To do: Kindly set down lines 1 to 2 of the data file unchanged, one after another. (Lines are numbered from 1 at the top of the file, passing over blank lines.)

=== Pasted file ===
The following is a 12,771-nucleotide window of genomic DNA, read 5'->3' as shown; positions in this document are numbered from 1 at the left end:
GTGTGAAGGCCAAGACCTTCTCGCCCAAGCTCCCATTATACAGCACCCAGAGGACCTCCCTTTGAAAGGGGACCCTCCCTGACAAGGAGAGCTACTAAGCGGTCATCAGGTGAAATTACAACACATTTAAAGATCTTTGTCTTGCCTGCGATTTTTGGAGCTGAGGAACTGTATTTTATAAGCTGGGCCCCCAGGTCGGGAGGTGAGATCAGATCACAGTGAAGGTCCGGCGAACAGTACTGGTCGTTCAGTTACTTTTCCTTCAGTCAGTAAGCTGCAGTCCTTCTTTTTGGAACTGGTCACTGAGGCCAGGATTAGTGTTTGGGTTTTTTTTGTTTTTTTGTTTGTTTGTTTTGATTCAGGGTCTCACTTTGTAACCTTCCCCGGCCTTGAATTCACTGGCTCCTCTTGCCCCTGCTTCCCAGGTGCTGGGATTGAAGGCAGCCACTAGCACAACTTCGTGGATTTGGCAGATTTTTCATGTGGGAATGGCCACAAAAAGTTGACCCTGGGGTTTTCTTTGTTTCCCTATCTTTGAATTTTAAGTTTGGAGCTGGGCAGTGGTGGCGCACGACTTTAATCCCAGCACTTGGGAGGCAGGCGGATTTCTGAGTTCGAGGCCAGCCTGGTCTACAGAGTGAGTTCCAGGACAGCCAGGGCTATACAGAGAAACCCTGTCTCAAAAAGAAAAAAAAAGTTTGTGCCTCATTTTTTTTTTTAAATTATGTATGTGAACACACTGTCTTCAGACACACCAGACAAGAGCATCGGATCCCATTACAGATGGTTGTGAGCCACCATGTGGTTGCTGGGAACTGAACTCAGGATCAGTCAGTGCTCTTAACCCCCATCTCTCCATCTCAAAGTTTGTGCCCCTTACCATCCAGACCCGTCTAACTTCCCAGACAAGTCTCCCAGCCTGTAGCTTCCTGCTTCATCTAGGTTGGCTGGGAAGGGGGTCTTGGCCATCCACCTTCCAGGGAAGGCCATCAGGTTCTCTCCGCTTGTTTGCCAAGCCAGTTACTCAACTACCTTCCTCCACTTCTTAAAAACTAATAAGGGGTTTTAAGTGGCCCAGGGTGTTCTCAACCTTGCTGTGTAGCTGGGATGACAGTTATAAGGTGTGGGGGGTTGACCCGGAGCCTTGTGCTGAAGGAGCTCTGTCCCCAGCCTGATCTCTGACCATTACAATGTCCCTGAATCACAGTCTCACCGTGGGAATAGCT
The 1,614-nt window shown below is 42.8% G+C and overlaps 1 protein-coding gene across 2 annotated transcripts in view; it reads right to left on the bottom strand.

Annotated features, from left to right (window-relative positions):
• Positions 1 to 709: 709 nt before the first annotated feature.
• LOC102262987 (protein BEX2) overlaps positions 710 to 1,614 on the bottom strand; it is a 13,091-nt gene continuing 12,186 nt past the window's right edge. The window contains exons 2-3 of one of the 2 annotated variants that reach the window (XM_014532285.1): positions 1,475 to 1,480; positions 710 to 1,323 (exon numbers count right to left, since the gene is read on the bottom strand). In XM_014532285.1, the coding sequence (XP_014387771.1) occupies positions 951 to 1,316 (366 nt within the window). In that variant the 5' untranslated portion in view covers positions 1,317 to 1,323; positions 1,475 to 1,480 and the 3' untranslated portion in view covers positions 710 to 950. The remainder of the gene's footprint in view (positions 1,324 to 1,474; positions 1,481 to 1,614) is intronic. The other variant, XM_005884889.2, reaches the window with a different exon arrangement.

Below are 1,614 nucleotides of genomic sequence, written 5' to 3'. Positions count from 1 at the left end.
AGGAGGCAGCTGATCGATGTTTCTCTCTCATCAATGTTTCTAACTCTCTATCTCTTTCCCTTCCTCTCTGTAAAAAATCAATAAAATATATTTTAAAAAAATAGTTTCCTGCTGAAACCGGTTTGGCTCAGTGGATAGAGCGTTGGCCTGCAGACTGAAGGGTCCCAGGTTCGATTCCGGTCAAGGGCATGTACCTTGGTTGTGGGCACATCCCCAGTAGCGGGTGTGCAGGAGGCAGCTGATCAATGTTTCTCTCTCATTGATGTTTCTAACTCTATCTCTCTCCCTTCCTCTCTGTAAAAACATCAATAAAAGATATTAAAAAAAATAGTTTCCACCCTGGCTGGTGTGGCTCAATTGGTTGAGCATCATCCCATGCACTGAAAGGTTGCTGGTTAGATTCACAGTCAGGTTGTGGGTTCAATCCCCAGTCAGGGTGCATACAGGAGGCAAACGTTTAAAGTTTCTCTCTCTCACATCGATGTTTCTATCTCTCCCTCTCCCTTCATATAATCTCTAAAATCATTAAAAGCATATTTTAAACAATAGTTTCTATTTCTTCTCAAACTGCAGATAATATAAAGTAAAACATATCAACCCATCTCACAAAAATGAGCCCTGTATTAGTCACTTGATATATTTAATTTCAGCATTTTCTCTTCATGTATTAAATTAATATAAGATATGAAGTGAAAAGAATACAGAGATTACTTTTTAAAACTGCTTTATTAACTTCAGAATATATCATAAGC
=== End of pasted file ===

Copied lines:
The following is a 12,771-nucleotide window of genomic DNA, read 5'->3' as shown; positions in this document are numbered from 1 at the left end:
GTGTGAAGGCCAAGACCTTCTCGCCCAAGCTCCCATTATACAGCACCCAGAGGACCTCCCTTTGAAAGGGGACCCTCCCTGACAAGGAGAGCTACTAAGCGGTCATCAGGTGAAATTACAACACATTTAAAGATCTTTGTCTTGCCTGCGATTTTTGGAGCTGAGGAACTGTATTTTATAAGCTGGGCCCCCAGGTCGGGAGGTGAGATCAGATCACAGTGAAGGTCCGGCGAACAGTACTGGTCGTTCAGTTACTTTTCCTTCAGTCAGTAAGCTGCAGTCCTTCTTTTTGGAACTGGTCACTGAGGCCAGGATTAGTGTTTGGGTTTTTTTTGTTTTTTTGTTTGTTTGTTTTGATTCAGGGTCTCACTTTGTAACCTTCCCCGGCCTTGAATTCACTGGCTCCTCTTGCCCCTGCTTCCCAGGTGCTGGGATTGAAGGCAGCCACTAGCACAACTTCGTGGATTTGGCAGATTTTTCATGTGGGAATGGCCACAAAAAGTTGACCCTGGGGTTTTCTTTGTTTCCCTATCTTTGAATTTTAAGTTTGGAGCTGGGCAGTGGTGGCGCACGACTTTAATCCCAGCACTTGGGAGGCAGGCGGATTTCTGAGTTCGAGGCCAGCCTGGTCTACAGAGTGAGTTCCAGGACAGCCAGGGCTATACAGAGAAACCCTGTCTCAAAAAGAAAAAAAAAGTTTGTGCCTCATTTTTTTTTTTAAATTATGTATGTGAACACACTGTCTTCAGACACACCAGACAAGAGCATCGGATCCCATTACAGATGGTTGTGAGCCACCATGTGGTTGCTGGGAACTGAACTCAGGATCAGTCAGTGCTCTTAACCCCCATCTCTCCATCTCAAAGTTTGTGCCCCTTACCATCCAGACCCGTCTAACTTCCCAGACAAGTCTCCCAGCCTGTAGCTTCCTGCTTCATCTAGGTTGGCTGGGAAGGGGGTCTTGGCCATCCACCTTCCAGGGAAGGCCATCAGGTTCTCTCCGCTTGTTTGCCAAGCCAGTTACTCAACTACCTTCCTCCACTTCTTAAAAACTAATAAGGGGTTTTAAGTGGCCCAGGGTGTTCTCAACCTTGCTGTGTAGCTGGGATGACAGTTATAAGGTGTGGGGGGTTGACCCGGAGCCTTGTGCTGAAGGAGCTCTGTCCCCAGCCTGATCTCTGACCATTACAATGTCCCTGAATCACAGTCTCACCGTGGGAATAGCT